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13-year-old rebounds from tragedy

Published in the Durango Herald on April 9, 2012

JERRY McBRIDE/Durango Herald

“This is SO hard,” he says as he angles the device into a quick turn and whips past us. We think he’s being facetious because it’s a beginner slope and no longer a real challenge for him, but sometimes it’s hard to tell with Noah Blue Elk Hotchkiss. One thing we can see, very easily, is that he’s come a long way since Nov. 16, 2009 – a date that brought inconceivable tragedy to his Durango family.

“It’s awesome,” Jason Hotchkiss, says about seeing his son cruising along like there’s nothing to it. “Now that he’s having fun with it.”

On the aforementioned date 2½ years ago, Jason Hotchkiss boarded a plane at the Durango-La Plata County Airport, bound for Denver. His wife, Cassandra Yazzie-Hotchkiss, and children Noah, Amada, now 10, and Dante, now 7, dropped him off and headed out. Near Oxford, an oncoming truck veered into their lane, causing a head-on collision. Yazzie-Hotchkiss, a recent Fort Lewis College graduate at age 30, died at the scene. The three children were all seriously injured and flown in separate planes to Denver. Dante spent three weeks in a coma. Amada suffered a badly broken leg among other injuries. Noah had a broken back and was paralyzed from the waist down.

Meanwhile, Jason Hotchkiss had landed in Denver and turned his cellphone on while the plane was taxiing to the terminal. He had 27 messages. As he listened, the news got worse and worse.

“It’s still a traumatic moment. If I think about it, I just … ,” Hotchkiss says. “There’s nothing that can prepare somebody for that phone call.”

It was nearly three months before all the children could return to Durango. Although Noah looked the best right after the accident and was most coherent, his injury was not going to heal. “He knew right away,” Jason Hotchkiss says.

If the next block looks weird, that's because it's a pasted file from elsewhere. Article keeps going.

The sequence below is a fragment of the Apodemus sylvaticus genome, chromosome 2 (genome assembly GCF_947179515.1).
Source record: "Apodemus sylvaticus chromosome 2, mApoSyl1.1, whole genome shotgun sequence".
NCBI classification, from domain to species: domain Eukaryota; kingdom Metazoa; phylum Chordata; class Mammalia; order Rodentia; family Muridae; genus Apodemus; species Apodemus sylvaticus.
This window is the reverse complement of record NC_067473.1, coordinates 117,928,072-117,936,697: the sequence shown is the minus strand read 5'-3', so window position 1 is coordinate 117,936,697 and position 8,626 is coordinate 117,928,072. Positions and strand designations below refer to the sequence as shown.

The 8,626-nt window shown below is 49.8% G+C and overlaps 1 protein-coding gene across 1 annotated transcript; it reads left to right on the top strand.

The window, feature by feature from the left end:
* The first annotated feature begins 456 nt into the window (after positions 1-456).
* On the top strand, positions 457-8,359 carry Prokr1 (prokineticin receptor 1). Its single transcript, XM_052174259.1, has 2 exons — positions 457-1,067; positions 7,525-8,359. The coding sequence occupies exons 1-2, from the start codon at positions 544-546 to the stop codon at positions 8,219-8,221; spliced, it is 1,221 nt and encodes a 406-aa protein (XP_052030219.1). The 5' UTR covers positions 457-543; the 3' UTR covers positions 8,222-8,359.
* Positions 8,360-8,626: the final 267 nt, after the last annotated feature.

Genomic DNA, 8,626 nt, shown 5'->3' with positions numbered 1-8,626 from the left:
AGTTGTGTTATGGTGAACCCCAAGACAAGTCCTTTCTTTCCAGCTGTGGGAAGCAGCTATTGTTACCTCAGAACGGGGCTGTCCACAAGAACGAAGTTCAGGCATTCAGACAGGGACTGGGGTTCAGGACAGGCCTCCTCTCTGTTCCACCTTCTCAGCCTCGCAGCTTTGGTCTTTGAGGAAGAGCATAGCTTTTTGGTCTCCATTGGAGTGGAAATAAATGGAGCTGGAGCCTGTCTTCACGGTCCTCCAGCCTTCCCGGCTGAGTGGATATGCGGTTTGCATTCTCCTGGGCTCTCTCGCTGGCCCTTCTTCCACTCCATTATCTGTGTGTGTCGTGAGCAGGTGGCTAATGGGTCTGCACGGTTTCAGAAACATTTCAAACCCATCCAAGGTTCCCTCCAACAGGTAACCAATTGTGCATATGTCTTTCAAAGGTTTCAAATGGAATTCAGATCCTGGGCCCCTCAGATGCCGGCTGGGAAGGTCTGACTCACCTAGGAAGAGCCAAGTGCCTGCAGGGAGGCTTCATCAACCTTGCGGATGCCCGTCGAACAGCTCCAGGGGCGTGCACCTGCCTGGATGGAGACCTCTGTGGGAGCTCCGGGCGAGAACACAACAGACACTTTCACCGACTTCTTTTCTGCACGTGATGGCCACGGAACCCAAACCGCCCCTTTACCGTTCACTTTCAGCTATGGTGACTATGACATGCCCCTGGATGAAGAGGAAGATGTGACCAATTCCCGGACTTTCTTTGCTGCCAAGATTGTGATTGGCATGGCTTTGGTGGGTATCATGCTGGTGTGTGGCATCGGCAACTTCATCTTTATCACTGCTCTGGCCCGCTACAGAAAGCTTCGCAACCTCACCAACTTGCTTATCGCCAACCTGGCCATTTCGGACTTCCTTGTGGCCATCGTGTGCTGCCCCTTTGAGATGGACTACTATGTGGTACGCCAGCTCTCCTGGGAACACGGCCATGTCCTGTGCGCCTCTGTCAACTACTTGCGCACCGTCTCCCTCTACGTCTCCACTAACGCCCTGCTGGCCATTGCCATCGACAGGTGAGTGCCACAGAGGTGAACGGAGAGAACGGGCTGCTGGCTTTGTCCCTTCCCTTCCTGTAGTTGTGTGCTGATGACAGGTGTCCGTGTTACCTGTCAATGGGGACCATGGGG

We’re sitting outside the Adaptive Sports Association office while Noah takes his Wednesday lesson. Maybe “lesson” is the wrong word at this point. It’s not a lesson so much as just skiing with a few pointers here and there. Noah’s “instructors” aid him in getting on and off the lift in his sit-ski.

Earlier I’d asked him what attracted him to skiing. Adaptive Sports volunteers Andy Asmuth and Mollie McLam, who often hit the slopes with Noah, were within hearing distance.

“Being able to bypass my instructors and leave them in the dust,” Noah says loudly.

“You can’t bypass me, dude,” Asmuth pipes up.

He’s barely a teenager, and he’s certainly got a lot of kid in him, but when he’s serious, Noah sounds more like a young man who’s been through a trauma that has forced him to mature beyond his years.

“It gives me a sense of freedom,” Noah says about why he enjoys skiing.

That feeling of speed, and of being able to control that speed even without the use of legs, is something the former snowboarder appreciates. It’s unique and exhilarating.

The accident occurred in November, and the next February, Noah showed up at Adaptive Sports for his first try. Usually the recommended waiting time for someone who has lost the use of limbs is a year or more, says Tim Kroes, Adaptive Sports’ executive director.

“A hundred days after the accident, he was up,” Jason Hotchkiss says. “It was pretty incredible.”

Hotchkiss constantly praises the staff for its work with Noah. Instructors quickly took him through the progression. The first step is a “bucket assist,” where an instructor holds the sit-ski, a device consisting of a moulded seat on a metal frame that’s mounted onto a ski. The skier uses outriggers – short, arm-mounted poles attached to mini-skis…

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